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This document describes the i.MX 8QXP MEK mini-SAS connectors features on Linux and Android use cases, covering the supported daughter cards, the process to change Device Tree (DTS) files or Boot images, and enable these different display options on the board.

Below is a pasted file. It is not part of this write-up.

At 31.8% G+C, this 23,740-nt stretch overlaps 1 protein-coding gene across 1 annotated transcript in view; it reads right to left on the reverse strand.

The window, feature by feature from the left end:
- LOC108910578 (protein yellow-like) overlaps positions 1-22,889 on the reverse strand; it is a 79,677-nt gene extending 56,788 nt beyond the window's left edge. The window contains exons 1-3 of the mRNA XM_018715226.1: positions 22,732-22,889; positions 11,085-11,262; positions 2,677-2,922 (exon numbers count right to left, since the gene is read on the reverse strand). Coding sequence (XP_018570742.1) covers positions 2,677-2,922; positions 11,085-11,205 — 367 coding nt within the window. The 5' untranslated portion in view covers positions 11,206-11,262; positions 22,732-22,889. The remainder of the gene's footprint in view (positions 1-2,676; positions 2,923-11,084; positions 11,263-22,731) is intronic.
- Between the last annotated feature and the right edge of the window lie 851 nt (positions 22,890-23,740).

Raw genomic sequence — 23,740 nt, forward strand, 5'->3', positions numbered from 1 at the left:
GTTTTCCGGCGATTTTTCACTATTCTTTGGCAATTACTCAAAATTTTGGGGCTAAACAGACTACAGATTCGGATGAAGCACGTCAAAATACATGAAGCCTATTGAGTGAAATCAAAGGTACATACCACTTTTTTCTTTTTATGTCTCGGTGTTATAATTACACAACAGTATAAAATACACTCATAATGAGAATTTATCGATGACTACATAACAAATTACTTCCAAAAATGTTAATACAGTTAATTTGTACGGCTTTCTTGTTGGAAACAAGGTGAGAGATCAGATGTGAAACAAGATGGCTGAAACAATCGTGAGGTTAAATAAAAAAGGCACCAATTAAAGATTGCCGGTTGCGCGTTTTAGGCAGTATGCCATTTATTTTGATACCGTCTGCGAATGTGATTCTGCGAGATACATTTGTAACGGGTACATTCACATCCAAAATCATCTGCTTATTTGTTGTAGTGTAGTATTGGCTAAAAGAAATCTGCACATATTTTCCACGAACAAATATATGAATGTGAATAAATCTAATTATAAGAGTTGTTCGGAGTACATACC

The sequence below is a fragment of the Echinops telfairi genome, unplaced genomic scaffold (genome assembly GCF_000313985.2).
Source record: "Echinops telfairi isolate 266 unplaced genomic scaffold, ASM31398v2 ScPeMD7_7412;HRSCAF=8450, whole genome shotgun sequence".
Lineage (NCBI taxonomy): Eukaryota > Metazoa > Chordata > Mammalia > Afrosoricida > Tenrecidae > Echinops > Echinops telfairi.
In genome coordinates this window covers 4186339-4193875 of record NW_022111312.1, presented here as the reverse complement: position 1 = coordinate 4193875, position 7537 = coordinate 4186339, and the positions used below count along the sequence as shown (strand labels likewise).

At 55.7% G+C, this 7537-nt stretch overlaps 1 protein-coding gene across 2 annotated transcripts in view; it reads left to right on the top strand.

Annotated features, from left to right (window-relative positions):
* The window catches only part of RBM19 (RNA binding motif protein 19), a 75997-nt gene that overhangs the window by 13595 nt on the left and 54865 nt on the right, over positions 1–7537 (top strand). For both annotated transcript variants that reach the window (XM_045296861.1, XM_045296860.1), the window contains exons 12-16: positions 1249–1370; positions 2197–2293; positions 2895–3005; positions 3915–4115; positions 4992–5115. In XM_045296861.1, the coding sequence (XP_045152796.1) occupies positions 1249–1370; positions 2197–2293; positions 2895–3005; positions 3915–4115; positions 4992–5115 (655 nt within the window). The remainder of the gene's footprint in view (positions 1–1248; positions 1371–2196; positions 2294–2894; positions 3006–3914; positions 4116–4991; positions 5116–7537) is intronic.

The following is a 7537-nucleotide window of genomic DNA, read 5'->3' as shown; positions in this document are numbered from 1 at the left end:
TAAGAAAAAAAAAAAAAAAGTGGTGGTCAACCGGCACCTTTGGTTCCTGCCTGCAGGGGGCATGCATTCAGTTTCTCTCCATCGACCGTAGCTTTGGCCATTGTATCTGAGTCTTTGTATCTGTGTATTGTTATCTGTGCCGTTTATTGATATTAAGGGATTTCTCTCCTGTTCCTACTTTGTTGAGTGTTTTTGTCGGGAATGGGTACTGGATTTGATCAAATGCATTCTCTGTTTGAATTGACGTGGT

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Notes: First run the playback pipeline then the streaming pipeline. The above example streams H263 video and AMR audio data. Change codec format to your needs. In case where the iMX is the streaming machine, the audio encoder 'amrnbenc' must be installed before. This scenario has not been tested Shell variables and pipelines Playback machine (receiver) # On playback machine, set either IMX2PC or PC2IMX variables, then run the pipeline ## IMX2PC: Case where PC does the playback     AUDIO_DEC_SINK="rtpamrdepay ! amrnbdec ! alsasink "     VIDEO_CAPS="\"application/x-rtp,media=(string)video,clock-rate=(int)90000,encoding-name=(string)H263-1998\""     VIDEO_DEC_SINK="rtph263pdepay ! ffdec_h263 ! autovideosink" ## End of IMX2PC Settings ## PC2IMX: Case where iMX does the playback     AUDIO_DEC_SINK="rtpamrdepay ! mfw_amrdecoder ! alsasink "     VIDEO_CAPS="\"application/x-rtp,media=(string)video,clock-rate=(int)90000,encoding-name=(string)H263-1998\""     VIDEO_DEC_SINK="rtph263pdepay ! vpudec ! mfw_v4lsink " ## End of PC2IMX Settings PLAYBACK_AUDIO="udpsrc caps=\"application/x-rtp,media=(string)audio,clock-rate=(int)8000,encoding-name=(string)AMR,encoding-params=(string)1,octet-align=(string)1\" \             port=5002 ! rtpbin.recv_rtp_sink_1 \         rtpbin. ! $AUDIO_DEC_SINK \      udpsrc port=5003 ! rtpbin.recv_rtcp_sink_1 \      rtpbin.send_rtcp_src_1 ! udpsink port=5007 sync=false async=false" PLAYBACK_VIDEO="udpsrc caps=$VIDEO_CAPS port=5000 ! rtpbin.recv_rtp_sink_0 \         rtpbin. ! $VIDEO_DEC_SINK \         udpsrc port=5001 ! rtpbin.recv_rtcp_sink_0 \         rtpbin.send_rtcp_src_0 ! udpsink port=5005 sync=false async=false" PLAYBACK_AV="$PLAYBACK_VIDEO $PLAYBACK_AUDIO" # Playback pipeline gst-launch -v gstrtpbin name=rtpbin $PLAYBACK_AV Streaming Machine (sender) # On Streaming machine, set either IMX2PC or PC2IMX variables, then run the pipeline ## IMX2PC: Case where iMX does the streaming     IP=x.x.x.x # IP address of the playback machine     VIDEO_SRC="mfw_v4lsrc"     VIDEO_ENC="vpuenc codec=h263 ! rtph263ppay "    AUDIO_ENC="audiotestsrc ! amrnbenc ! rtpamrpay " ## END IMX2PC settings ## PC2IMX: Case where PC does the streaming     IP=y.y.y.y # IP address of the playback machine     VIDEO_SRC="v4l2src"     VIDEO_ENC="ffenc_h263 ! rtph263ppay "     AUDIO_ENC="audiotestsrc ! amrnbenc ! rtpamrpay " # END PC2PC settings STREAM_AUDIO="$AUDIO_ENC ! rtpbin.send_rtp_sink_1 \         rtpbin.send_rtp_src_1 ! udpsink host=$IP port=5002 \         rtpbin.send_rtcp_src_1 ! udpsink host=$IP port=5003 sync=false async=false \         udpsrc port=5007 ! rtpbin.recv_rtcp_sink_1" STREAM_VIDEO="$VIDEO_SRC ! $VIDEO_ENC ! rtpbin.send_rtp_sink_0 \         rtpbin.send_rtp_src_0 ! queue ! udpsink host=$IP port=5000 \         rtpbin.send_rtcp_src_0 ! udpsink host=$IP port=5001 sync=false async=false \         udpsrc port=5005 ! rtpbin.recv_rtcp_sink_0" STREAM_AV="$STREAM_VIDEO $STREAM_AUDIO" # Stream pipeline gst-launch -v gstrtpbin name=rtpbin $STREAM_AV